3. ADDER 16 provides as an output a predicted binary signal S which is generated from the binary input A of ADDER 16 and the output B of REG 17 which is the stored preceding output (predicted binary signal S) from the ADDER 16.
4. EXNOR gate 12 detects transitions and continuations of data, and if a transition is detected, the write enable on REG 18 is disabled for a sample clock, fs, period and the binary data previously stored therein is held for one sample clock period. If a data continuation is detected, write enable is applied to REG 18.
5. D/A converter 19 translates demodulated digital signals into analog signals.
6. The low pass filter 14 eliminates noise, such as the noise due to the sampling for encoding.
FIG. 10 shows the circuit response of the decoder of FIG. 8. Over-sampling is performed at frequency fm, where fm is double the original sampling frequency fs. In FIG. 10, fm is the wave form of the calculation clock, and fs is the wave form of the sampling clock respectively. Assuming that sampling is made at the rising edge of fs and the outputs of the DFF's L(t+1) and L(t) change at the rising edge of the sampling clock then L(t), A(n) and (EXNOR's input)-1; L(t+1), (EXNOR's other input)=1, and B(n)=S(n-1)=0; and S(n)=A(n)+B(n)=1, CS(n)=S(n)=1, and CS'(n)=1. Because of over sampling, the subsequent inputs A(n)=1 (the same as the preceding signal), B(n)=1, S(n)=2, CS(n)=2, CS(n)=2, and CS'(n)=2.
If L(t+1)=-1, then L(t)=1 because it corrresponds to L(t+1) at the preceding sampling. CS therefore remains at the preceding state, and thus B(n)=2, S(n)=3, and CS(n)=2.
By selectively repeating these procedures, noiseless demodulated output can be obtained.
As understood from the above, the modem according to the invention produces a stable high quality output from which granular noise is eliminated or reduced, thus eliminating the requirement of an external special filter. On the other hand, when voice signals are the input signal, a reduction of noise arising from 1/2 frequency of the sampling frequency is possible.
In this way, the DM modem according to the invention is useful especially for suppressed carrier communications.
It will be evident that various modification can be made to the described embodiment without departing from the scope of the present invention.
For example, the construction and circuit components of the above-mentioned decoder can be changed or modified in various ways. The term used herein "DM modulation" should not be limited and embraces such as adaptive delta modulation (ADM) and adaptive pulse code modulation (ADPCM). It is a matter of course that different sampling rates may be applied.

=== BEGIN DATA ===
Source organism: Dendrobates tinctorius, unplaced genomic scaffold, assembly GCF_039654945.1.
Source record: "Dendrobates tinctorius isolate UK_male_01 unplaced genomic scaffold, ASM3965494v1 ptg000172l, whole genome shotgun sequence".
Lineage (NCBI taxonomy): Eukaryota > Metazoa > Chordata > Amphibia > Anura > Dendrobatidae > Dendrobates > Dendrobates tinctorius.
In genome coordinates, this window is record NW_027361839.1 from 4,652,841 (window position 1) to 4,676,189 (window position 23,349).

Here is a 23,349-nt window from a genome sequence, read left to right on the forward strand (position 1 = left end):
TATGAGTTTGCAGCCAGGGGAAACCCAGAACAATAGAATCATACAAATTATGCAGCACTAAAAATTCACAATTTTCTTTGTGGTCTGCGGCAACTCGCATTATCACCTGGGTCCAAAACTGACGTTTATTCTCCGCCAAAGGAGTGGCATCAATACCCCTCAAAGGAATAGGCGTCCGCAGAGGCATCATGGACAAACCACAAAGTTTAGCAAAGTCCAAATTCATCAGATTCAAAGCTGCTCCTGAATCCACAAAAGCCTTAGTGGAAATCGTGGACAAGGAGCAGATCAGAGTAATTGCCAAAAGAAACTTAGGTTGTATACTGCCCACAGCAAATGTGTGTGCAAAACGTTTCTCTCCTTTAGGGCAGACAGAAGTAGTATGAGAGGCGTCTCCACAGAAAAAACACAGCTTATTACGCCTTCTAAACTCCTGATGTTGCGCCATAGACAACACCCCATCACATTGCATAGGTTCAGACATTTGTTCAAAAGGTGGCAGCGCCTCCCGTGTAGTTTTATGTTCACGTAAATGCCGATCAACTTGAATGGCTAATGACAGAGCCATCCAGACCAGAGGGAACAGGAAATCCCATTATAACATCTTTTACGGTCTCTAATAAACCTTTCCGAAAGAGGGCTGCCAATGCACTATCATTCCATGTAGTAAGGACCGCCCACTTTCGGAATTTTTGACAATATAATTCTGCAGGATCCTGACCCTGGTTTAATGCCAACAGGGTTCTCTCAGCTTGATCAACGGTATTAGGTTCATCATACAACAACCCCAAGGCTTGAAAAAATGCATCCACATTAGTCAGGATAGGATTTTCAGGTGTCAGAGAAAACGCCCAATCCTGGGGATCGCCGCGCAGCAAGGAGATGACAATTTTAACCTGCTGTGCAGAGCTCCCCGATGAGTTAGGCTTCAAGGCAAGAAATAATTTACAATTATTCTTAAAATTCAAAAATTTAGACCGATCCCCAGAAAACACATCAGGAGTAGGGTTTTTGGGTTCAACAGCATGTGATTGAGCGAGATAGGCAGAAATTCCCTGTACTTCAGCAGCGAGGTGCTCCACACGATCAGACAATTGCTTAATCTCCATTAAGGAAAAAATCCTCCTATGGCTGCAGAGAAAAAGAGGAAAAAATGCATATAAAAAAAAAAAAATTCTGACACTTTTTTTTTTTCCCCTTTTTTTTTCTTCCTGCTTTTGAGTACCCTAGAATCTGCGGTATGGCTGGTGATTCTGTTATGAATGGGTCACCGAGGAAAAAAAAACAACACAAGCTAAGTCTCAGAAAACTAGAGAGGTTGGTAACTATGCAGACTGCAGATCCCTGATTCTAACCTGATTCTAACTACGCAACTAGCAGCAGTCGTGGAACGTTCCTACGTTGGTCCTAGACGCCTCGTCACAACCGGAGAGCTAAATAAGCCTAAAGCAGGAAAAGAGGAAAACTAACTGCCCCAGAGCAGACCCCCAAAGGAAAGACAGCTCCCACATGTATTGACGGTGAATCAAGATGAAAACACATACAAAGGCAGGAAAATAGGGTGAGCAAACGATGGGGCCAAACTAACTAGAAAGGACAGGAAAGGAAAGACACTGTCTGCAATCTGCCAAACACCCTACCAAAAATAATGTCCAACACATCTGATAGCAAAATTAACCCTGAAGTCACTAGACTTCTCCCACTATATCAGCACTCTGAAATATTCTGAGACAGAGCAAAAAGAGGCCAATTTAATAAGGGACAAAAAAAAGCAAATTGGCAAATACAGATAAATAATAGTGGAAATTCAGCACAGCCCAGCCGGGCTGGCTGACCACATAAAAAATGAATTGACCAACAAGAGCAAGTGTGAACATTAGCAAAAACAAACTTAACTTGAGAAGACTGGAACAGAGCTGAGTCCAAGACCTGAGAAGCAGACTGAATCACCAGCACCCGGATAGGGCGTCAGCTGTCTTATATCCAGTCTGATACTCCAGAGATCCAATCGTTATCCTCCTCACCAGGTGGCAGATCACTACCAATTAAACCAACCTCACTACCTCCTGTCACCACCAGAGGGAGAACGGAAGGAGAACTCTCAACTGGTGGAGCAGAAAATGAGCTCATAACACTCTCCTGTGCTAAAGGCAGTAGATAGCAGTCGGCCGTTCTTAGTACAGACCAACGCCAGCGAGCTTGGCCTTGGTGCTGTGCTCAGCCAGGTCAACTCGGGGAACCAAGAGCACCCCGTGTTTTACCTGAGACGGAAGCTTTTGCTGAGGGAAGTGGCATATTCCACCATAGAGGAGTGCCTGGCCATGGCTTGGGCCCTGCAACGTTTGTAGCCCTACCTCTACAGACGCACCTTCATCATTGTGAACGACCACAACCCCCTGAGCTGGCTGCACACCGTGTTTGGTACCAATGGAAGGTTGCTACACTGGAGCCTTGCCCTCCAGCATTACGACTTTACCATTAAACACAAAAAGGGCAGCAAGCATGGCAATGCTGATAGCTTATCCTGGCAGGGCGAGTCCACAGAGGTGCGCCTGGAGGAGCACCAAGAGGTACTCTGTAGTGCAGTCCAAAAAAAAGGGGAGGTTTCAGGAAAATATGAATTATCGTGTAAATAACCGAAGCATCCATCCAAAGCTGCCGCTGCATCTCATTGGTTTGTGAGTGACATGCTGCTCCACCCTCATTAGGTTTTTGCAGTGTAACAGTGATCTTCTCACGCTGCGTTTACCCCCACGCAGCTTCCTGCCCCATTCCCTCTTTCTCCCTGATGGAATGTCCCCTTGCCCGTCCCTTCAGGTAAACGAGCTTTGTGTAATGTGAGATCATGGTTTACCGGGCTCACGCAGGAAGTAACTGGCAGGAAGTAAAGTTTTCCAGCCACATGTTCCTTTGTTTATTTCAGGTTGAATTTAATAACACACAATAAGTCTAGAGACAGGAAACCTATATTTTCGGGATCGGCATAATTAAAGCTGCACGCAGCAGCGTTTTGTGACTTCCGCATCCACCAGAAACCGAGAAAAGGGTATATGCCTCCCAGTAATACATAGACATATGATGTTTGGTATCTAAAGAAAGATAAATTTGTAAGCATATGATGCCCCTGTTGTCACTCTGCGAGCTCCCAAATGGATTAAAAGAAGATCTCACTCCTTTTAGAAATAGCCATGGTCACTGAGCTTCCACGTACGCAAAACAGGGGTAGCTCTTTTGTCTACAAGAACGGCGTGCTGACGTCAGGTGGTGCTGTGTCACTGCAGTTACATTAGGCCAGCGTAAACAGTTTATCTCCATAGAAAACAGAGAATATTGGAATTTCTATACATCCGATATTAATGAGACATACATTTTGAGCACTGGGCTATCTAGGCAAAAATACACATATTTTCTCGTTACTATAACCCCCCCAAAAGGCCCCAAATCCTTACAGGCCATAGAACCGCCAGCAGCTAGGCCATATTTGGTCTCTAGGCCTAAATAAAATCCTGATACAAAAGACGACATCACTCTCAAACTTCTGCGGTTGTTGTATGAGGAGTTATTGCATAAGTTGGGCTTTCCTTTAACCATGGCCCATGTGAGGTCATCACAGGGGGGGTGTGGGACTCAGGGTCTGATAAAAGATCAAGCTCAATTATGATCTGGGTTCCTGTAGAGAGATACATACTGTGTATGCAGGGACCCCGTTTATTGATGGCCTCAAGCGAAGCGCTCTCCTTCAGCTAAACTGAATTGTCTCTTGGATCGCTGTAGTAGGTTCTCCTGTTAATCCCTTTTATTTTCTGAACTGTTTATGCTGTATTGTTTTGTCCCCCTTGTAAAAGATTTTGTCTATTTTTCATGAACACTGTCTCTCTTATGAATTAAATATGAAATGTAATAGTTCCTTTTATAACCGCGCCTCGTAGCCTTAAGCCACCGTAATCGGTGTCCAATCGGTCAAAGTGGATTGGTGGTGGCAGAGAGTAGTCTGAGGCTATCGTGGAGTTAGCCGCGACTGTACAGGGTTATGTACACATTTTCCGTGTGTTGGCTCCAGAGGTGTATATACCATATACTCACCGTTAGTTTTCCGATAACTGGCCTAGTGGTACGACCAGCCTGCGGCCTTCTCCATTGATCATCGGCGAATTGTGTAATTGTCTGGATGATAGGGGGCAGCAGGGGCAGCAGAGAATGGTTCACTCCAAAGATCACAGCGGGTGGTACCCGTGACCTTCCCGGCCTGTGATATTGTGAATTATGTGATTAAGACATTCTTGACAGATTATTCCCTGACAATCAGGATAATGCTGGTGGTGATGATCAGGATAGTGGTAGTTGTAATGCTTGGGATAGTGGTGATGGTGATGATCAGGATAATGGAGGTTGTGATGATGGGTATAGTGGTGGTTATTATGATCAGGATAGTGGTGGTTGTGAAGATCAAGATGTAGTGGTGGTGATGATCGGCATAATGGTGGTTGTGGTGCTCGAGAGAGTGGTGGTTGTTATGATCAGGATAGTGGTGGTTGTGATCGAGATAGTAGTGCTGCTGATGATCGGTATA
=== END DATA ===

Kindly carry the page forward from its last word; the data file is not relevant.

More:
The present invention has the feature that the output signal at a time point under consideration is the same as the preceding signal when the preceding signal is equal to the succeeding signal, and thus the advantage resides in permitting granular noise arising from a constant analog input to be efficiently eliminated or reduced without needing a special filter.
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|Citing Patent||Filing date||Publication date||Applicant||Title|
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|U.S. Classification||341/143, 341/144, 375/254, 375/247|
|International Classification||G10L19/00, H03M3/02|
|Sep 2, 1988||AS||Assignment|
Owner name: TEXAS INSTRUMENTS INCORPORATED, 13500 NORTH CENTRA
Free format text: ASSIGNMENT OF ASSIGNORS INTEREST.;ASSIGNORS:HASHIZUME, MOTOMU;MATSUMOTO, YUKOH;REEL/FRAME:004942/0228
Effective date: 19880419
Owner name: TEXAS INSTRUMENTS INCORPORATED, A CORP. OF DE.,TEX
Free format text: ASSIGNMENT OF ASSIGNORS INTEREST;ASSIGNORS:HASHIZUME, MOTOMU;MATSUMOTO, YUKOH;REEL/FRAME:004942/0228
Effective date: 19880419
|Dec 23, 1993||FPAY||Fee payment|
Year of fee payment: 4
|Jan 2, 1998||FPAY||Fee payment|
Year of fee payment: 8
|Feb 26, 2002||FPAY||Fee payment|
Year of fee payment: 12